7 ways to integrate mobile computing into your classroom

 

educateria server

 

 

 

 

 

 

 

 

The third type of digital divide and why mobile devices should remain on

 

Much has been written about the digital divide. And we are now seeing research and publications focused on the “second-level digital divide” as mobile devices become increasingly ubiquitous. Now we’re talking about the structural inequities among not just who has digital access, but rather, the kinds of access and digital access skills.

 

In addition, the pervasiveness of mobile computing means that North American post-secondary classrooms are increasingly a site for a third kind of digital divide: between instructors struggling to wrest students’ attention away from their mobile devices, and students as tied to said devices as day traders to the Nasdaq. Maybe it doesn’t have to be one or the other: mobile computing can add value to any classroom.

 

 

Here are seven ways to leverage mobile capacity from the very first class.

 

1. Ice Breaker: App Show and Tell

People love apps (estimates for 2013 range from somewhere between 54 – 86 billion downloads). Ask students to stand up, mingle around, and query someone they haven’t met “What’s your favourite app and why?” What are the most popular apps represented in your class? What does this say about commonalities and differences?

2. Course Playlist

Playlists are the contemporary equivalent of mixtapes. What song(s) symbolize the themes of this course? Put together a collaborative playlist. Play a song at the beginning and end of every class.

3. In-ClassTwitterchat

Individual reflective activities are regarded as productive and constructive. Why not take 10 minutes and move the conversation into the social-digital realm? #yourcoursename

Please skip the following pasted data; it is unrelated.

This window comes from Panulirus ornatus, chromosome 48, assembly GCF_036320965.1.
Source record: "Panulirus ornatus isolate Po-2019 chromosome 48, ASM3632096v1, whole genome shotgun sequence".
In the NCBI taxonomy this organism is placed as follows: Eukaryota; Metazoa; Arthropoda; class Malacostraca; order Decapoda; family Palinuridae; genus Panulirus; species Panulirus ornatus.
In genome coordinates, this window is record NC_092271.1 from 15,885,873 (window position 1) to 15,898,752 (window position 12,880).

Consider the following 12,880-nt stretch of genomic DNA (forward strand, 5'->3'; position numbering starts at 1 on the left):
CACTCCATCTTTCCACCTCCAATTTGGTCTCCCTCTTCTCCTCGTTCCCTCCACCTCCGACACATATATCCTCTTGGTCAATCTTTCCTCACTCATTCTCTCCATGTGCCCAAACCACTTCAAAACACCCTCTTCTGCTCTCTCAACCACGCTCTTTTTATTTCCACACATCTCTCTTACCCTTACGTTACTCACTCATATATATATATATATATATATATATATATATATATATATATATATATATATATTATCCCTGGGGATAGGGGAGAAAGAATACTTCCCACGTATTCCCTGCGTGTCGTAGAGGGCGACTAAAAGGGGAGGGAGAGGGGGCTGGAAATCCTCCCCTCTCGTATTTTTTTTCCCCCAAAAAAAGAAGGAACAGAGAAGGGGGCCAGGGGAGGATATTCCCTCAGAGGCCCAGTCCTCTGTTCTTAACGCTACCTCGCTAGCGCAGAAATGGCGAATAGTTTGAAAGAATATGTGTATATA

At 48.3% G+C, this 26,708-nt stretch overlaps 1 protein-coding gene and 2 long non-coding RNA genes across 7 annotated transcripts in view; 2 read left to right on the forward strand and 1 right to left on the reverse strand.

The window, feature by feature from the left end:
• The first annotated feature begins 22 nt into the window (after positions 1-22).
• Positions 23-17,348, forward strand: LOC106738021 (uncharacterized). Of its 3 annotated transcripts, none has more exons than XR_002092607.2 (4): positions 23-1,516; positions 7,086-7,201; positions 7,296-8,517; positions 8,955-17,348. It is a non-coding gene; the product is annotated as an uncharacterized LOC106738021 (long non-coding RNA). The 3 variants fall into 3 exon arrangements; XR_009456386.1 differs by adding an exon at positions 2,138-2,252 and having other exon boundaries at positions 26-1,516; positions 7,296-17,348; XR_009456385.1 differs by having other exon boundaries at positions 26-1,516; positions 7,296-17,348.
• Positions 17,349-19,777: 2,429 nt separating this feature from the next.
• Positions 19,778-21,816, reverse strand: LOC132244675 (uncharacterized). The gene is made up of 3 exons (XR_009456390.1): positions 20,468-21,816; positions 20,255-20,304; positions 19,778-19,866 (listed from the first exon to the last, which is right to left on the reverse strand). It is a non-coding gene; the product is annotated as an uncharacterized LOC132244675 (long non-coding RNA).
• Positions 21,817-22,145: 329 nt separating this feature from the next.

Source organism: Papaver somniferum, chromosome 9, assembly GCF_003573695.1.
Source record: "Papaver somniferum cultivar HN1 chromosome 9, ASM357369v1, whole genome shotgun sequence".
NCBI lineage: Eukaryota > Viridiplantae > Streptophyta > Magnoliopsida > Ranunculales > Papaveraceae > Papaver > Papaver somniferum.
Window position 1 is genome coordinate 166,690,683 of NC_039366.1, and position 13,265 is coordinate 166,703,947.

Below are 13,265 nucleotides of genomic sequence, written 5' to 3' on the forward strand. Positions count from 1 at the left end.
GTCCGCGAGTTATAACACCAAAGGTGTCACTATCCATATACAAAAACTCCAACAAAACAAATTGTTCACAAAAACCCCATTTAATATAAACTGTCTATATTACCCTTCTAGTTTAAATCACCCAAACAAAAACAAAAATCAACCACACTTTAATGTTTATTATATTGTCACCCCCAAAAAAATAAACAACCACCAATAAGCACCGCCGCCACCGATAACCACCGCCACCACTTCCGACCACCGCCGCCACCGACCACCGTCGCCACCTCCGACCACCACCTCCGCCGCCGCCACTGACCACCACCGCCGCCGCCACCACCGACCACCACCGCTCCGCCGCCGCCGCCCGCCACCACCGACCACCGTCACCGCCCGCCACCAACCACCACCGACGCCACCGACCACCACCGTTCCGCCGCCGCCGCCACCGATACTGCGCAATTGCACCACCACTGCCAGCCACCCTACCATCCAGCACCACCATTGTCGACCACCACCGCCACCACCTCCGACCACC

4. Open-search-engine pre-test

Mobile devices are banished from final exams – rightly so. Yet the skill of locating credible information efficiently is essential in any profession. Invite students to preview a modified final exam at the beginning of the course using their mobile devices to access information (they can work in pairs if not everyone has an Internet-enabled search engine on their phone). Extra points for the instructor if the pre-test is designed more for critical understanding/analysis than fact-memorization. Optimally, students will directly experience why attending class is a value-add over just reading the text.

 

5. Innovation and Entrepreneurship

Collectively develop an innovative idea based on the course content, or identify a community project or cause, and work with them to secure funding. Try to fund development using crowd-sourced micro finance (such as Kickstarter).

 

6. Social Justice

Identify a cause and create an online petition. Or locate, critique, endorse petitions. Reflect on the challenge of consensus building, ethics, values, decision-making.

 

7. Collaborative Learning Assessment

Invite students to collaboratively co-create the final exam throughout the course using a mobile test-maker application.

 

 

All of the above strategies are aimed at addressing classroom engagement and leveraging the reality that students will bring and access their mobile devices, whether sanctioned or not. But most important, these strategies can address the skills gaps identified in the concept of second-level digital divide. And do so in the spirit of new and emerging teaching and learning frameworks:

Paragogy and heutagogy.

(Also on Slideshare)

 

 

 

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